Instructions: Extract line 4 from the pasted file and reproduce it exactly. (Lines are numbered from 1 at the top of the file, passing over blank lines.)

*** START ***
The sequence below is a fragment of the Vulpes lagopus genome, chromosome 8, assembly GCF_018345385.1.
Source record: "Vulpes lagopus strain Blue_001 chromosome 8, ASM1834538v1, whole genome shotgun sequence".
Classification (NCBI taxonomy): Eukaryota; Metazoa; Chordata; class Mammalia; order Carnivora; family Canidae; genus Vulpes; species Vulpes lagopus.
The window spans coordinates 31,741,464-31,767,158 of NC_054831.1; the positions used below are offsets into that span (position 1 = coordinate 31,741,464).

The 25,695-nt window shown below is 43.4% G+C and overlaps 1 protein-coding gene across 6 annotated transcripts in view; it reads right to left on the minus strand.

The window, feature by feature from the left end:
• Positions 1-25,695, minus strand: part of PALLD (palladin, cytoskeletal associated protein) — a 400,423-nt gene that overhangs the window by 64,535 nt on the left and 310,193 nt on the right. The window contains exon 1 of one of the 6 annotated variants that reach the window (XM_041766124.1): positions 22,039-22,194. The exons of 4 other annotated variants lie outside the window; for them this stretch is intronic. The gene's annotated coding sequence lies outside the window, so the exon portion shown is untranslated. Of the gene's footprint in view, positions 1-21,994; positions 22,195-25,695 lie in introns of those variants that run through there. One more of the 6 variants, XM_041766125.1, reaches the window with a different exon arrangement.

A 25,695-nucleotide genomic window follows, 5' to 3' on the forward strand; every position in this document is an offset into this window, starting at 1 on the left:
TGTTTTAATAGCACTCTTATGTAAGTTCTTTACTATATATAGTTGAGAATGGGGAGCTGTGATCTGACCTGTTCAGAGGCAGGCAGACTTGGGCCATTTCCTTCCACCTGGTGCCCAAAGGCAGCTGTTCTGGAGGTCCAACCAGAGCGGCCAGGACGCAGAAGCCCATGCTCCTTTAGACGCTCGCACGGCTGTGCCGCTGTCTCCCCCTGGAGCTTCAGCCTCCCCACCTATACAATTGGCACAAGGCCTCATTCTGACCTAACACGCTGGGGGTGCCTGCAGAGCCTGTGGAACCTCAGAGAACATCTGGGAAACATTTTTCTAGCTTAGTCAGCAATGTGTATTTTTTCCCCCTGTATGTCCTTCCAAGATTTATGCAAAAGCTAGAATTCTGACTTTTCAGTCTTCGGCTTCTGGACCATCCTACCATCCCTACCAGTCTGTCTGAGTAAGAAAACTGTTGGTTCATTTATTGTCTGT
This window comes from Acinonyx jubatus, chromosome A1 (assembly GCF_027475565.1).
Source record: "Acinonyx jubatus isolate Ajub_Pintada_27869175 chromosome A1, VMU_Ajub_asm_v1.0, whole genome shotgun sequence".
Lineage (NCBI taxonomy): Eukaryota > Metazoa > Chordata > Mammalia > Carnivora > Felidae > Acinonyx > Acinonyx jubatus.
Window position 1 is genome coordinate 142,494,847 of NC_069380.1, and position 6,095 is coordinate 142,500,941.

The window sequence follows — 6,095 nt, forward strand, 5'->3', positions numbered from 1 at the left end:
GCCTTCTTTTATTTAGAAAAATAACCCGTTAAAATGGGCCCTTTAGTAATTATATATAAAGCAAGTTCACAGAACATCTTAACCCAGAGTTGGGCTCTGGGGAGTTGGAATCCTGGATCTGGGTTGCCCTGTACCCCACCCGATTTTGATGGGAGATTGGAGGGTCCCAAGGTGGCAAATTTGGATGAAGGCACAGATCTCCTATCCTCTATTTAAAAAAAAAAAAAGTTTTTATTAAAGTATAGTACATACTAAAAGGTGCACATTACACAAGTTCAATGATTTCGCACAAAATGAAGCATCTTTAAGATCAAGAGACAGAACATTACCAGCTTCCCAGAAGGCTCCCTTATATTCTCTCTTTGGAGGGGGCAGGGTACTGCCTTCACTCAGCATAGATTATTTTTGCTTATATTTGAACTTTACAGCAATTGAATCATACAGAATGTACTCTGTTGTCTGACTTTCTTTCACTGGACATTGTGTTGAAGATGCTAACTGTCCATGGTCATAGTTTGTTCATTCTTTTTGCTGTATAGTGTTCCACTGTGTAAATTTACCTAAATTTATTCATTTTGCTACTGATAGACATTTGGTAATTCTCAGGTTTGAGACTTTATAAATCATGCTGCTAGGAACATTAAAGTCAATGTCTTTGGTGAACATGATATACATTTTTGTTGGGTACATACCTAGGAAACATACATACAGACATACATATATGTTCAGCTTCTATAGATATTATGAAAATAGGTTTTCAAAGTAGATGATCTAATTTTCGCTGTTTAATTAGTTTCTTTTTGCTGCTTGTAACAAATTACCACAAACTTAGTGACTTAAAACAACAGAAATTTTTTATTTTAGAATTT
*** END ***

The window spans coordinates 31,741,464-31,767,158 of NC_054831.1; the positions used below are offsets into that span (position 1 = coordinate 31,741,464).